DavidK, I haven’t picked up a book in years, sticking to blogs and such, but that book would be something I would like to read, I am sure. This battle is nearly as interesting and more complicated than the creationist one.

  4. What Hambo really wants is for the United States to become a Christian theocracy and not any form of Christianity will do. Catholics and Episcopalians would be excluded since in his view they are not really Christians. Mormons would be considered members of a godless cult.

    Hambo is so distraught about “fallible man’s words” having more authority than god’s “infallible word” that he would happily replace the U.S. Constitution with the bible. Ham yearns for the good old days when Protestant fanatics believing in “sola scriptura” controlled Zurick and burned heretics and witches at the stake.

    Hambo hates the Enlightenment and believes it is the worst catastrophe to ever befall the Western World when Reason vanquished the supernatural in Science, particularly the new science of Geology, which dominated by Deists, showed the Earth to be millions of years old and that there was no global flood. Ham is still bitter that mainstream churches “compromised God’s word” in Hambo’s mind and by accepting an age of millions of years for the Earth they set the stage for the Theory of Evolution. He hates that the Big Bang 13.7 billion years ago is accepted as fact by not only astronomers but increasingly the general public who learn about it watching Cosmos.

    I think you are correct that Hambo knows that the younger generation is far less religious than the older generation and realizes that the days when religious fundamentalists could set the agenda for our society are fading into the past. I think he is also personally bitter about the funding struggles he has had to go through with the ark project and that his so called museum is still losing money and has had to turn to gimmicks like zip lines and kids get in free to get people to go to the place. He can not understand why people were not eager to send in their money to build his ark.

    Hambo’s contention that Christianity is being persecuted in the U.S. is patently ridiculous but it stems from his perception that fanatics like him are increasingly beleaguered in a society that shows no interest in establishing the Christian theocracy that he wants so bad.

  5. Charles Deetz ;)

    Most fundies have chosen their battles over gay rights lately, Hambo’s creationism is just a side show. The enlightenment has proved gays are not so scary, and neither are billions of years. The religious dinosaurs are on their way out.

  6. I’ll admit that when I first saw the title, “What Is Ken Ham Complaining About?”, I thought to myself, “Can you be more specific?” After all, Ken Ham complains about everything and whines about it constantly . And the cause of the complaint de jour is always the same: those blasted “atheist evilutionists” and those dastardly “compromising Christians” who dare to disagree with him.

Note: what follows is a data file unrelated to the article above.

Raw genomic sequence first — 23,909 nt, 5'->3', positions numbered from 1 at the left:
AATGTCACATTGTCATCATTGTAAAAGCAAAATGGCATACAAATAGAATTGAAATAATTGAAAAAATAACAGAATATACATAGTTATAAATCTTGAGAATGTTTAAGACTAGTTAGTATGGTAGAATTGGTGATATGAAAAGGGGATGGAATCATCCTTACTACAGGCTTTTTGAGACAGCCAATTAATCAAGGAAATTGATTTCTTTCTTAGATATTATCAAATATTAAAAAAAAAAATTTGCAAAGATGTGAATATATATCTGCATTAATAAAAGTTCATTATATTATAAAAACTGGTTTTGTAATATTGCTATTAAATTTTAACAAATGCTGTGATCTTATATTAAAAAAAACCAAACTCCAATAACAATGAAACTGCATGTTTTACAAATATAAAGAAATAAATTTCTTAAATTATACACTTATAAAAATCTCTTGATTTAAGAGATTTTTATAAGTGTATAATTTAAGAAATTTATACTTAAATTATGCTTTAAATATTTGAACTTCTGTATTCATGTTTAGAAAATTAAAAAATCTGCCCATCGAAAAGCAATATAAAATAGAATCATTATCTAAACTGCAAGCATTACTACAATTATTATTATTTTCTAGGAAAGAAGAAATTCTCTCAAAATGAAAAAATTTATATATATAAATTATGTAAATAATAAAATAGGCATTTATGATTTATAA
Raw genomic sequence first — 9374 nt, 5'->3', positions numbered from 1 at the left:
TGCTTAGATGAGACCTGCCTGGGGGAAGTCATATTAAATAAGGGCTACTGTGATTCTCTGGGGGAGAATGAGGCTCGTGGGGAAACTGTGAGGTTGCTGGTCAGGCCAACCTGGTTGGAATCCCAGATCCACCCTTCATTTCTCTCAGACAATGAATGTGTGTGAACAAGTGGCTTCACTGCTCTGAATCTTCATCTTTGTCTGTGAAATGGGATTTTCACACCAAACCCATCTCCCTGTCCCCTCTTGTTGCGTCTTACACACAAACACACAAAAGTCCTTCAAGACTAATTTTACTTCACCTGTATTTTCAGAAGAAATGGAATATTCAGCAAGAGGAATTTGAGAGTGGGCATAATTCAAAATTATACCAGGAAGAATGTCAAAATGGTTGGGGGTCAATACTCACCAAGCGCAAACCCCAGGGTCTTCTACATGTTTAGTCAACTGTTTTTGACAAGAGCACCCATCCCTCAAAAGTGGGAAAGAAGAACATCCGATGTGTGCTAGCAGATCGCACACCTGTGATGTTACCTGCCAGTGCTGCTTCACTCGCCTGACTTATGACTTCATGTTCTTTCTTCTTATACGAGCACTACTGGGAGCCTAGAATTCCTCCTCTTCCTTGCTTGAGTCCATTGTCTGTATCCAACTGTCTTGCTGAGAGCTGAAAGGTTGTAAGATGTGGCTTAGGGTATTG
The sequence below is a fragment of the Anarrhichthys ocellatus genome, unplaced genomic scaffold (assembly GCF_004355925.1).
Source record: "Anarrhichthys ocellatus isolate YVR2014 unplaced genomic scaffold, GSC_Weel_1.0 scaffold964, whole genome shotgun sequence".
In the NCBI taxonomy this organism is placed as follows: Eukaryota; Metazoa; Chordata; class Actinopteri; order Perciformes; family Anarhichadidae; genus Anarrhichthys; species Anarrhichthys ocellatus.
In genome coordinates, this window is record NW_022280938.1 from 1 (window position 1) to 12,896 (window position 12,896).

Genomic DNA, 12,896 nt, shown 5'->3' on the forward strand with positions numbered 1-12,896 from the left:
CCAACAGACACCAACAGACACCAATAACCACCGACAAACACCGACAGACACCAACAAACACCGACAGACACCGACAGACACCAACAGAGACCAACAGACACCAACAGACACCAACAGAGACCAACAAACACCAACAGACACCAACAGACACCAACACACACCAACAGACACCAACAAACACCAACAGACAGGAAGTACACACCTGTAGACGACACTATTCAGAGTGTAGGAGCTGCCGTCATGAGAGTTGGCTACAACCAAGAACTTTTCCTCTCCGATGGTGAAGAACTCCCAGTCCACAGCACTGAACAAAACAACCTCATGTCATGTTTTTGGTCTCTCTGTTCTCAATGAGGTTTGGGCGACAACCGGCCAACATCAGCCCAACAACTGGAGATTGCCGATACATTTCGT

7. The shtick where Ken Ham claims Christianity is outlawed soon is very old for him– back in 1987 (that’s twenty-seven, yes 27 years ago) Ken Ham was predicting the imminent and inevitable outlawing of Christianity. Never happened. I think conservative Christians lie about this because:

    1. They’re into bondage-domination relationships, and like Mel Gibson in “South Park”, they fantasize about us torturing them and making them feel the sweet torments of Christ, but we’re just not into it,

    2. The conservative Christians themselves operate real torture camps (“boot camps”) where they imprison and torture children/teenagers who’ve been sent there by their fundie parents (because they were caught alone with a boy or got a tattoo or something). Such camps include: Rebekah House and the rest of Lester Roloff’s whole chain of child torture camps/North Korean-style brainwash facilities operated in Texas legally with no regulation, thanks to Governor George W. Bush; or New Horizons Ministries, with its huge sex abuse and physical abuse scandal and its infamous Escuela Caribe operated by Americans to torture American kids, but located in the Dominican Republic, outside the reach of US law– the topic of the new documentary Kidnapped for Christ; and Teen Mania/Honor Academy, another Christian torture “Boot Camp” which Discovery Institute representative Donald McLaughlin used to work for.

    Because conservative Christians operate torture/brainwashing camps, for real, for children, they keep hoping that we’ll do it to them– hoping, like they’re really into martyrbation fantasies and bondage/domination. They want us to tie them down and twist their nipples, like they really do to teen boys and girls, but sorry for them, we’re just not into it.

  8. For your entertainment, here is Ken Ham predicting the imminent, inevitable outlawing of Christianity and imprisonment of Christians twenty-seven, that’s 27, years ago.

    Ken Ham, 1987: “Christians are fighting for their freedom even in so-called “Christian” nations.

    What has happened in society to bring about these changes? Why is it that many people are cynical when you talk about Christ…?

    Maybe because they figured out you’re a con man?